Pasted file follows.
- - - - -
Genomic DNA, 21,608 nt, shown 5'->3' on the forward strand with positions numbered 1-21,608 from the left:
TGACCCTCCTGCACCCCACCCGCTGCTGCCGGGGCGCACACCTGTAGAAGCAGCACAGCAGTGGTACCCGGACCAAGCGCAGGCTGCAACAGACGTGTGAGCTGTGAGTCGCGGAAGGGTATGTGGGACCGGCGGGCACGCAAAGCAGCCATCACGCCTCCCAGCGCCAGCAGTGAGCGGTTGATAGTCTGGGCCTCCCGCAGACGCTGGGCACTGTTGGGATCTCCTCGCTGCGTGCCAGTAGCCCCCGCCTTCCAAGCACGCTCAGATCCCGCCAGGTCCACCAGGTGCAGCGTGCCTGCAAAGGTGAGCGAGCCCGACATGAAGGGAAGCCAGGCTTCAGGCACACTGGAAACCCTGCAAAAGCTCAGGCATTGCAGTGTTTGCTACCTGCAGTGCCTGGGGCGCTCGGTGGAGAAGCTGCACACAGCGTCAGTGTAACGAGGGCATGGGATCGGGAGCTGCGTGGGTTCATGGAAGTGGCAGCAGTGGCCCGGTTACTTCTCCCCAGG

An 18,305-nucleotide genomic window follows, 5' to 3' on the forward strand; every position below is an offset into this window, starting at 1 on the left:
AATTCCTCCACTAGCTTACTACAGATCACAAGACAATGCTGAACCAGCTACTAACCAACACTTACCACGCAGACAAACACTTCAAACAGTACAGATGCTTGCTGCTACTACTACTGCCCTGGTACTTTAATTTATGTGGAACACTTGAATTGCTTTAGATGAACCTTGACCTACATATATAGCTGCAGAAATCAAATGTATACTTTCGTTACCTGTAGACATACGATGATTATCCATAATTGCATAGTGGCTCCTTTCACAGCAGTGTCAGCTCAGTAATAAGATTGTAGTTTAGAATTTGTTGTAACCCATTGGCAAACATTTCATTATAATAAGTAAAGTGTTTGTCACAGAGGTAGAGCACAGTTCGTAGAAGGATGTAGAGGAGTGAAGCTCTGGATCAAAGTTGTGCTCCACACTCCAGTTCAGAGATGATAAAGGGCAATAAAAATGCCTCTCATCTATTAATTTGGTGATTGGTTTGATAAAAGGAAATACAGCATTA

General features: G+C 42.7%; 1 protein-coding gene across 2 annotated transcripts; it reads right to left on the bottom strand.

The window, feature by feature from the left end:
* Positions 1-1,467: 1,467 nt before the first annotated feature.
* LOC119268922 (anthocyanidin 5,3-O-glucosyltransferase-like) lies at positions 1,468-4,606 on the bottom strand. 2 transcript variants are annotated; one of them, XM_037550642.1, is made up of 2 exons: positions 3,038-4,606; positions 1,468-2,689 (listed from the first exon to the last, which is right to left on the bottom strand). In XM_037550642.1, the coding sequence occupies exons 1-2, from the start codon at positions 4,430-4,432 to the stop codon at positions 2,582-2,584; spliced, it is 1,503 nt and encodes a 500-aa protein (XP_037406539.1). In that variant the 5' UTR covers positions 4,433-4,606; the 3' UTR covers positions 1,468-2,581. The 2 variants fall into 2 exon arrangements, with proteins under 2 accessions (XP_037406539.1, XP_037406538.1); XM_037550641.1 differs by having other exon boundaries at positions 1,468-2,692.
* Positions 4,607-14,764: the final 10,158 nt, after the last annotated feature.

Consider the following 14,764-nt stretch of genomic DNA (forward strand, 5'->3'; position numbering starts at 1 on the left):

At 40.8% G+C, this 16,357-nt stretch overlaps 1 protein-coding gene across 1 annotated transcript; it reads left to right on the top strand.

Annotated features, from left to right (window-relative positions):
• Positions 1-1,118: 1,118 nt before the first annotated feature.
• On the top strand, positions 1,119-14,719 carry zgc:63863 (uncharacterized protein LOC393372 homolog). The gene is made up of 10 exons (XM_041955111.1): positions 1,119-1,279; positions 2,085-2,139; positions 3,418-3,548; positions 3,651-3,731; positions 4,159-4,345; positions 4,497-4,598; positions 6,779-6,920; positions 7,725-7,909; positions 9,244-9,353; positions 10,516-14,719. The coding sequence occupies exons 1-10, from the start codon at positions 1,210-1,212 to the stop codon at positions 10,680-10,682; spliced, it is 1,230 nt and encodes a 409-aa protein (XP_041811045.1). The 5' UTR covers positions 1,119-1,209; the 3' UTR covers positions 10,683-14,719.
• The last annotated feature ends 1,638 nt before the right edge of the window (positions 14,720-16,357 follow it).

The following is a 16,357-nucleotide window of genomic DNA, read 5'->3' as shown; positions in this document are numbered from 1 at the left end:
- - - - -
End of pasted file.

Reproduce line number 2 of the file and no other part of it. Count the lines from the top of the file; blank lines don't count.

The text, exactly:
TGACCCTCCTGCACCCCACCCGCTGCTGCCGGGGCGCACACCTGTAGAAGCAGCACAGCAGTGGTACCCGGACCAAGCGCAGGCTGCAACAGACGTGTGAGCTGTGAGTCGCGGAAGGGTATGTGGGACCGGCGGGCACGCAAAGCAGCCATCACGCCTCCCAGCGCCAGCAGTGAGCGGTTGATAGTCTGGGCCTCCCGCAGACGCTGGGCACTGTTGGGATCTCCTCGCTGCGTGCCAGTAGCCCCCGCCTTCCAAGCACGCTCAGATCCCGCCAGGTCCACCAGGTGCAGCGTGCCTGCAAAGGTGAGCGAGCCCGACATGAAGGGAAGCCAGGCTTCAGGCACACTGGAAACCCTGCAAAAGCTCAGGCATTGCAGTGTTTGCTACCTGCAGTGCCTGGGGCGCTCGGTGGAGAAGCTGCACACAGCGTCAGTGTAACGAGGGCATGGGATCGGGAGCTGCGTGGGTTCATGGAAGTGGCAGCAGTGGCCCGGTTACTTCTCCCCAGG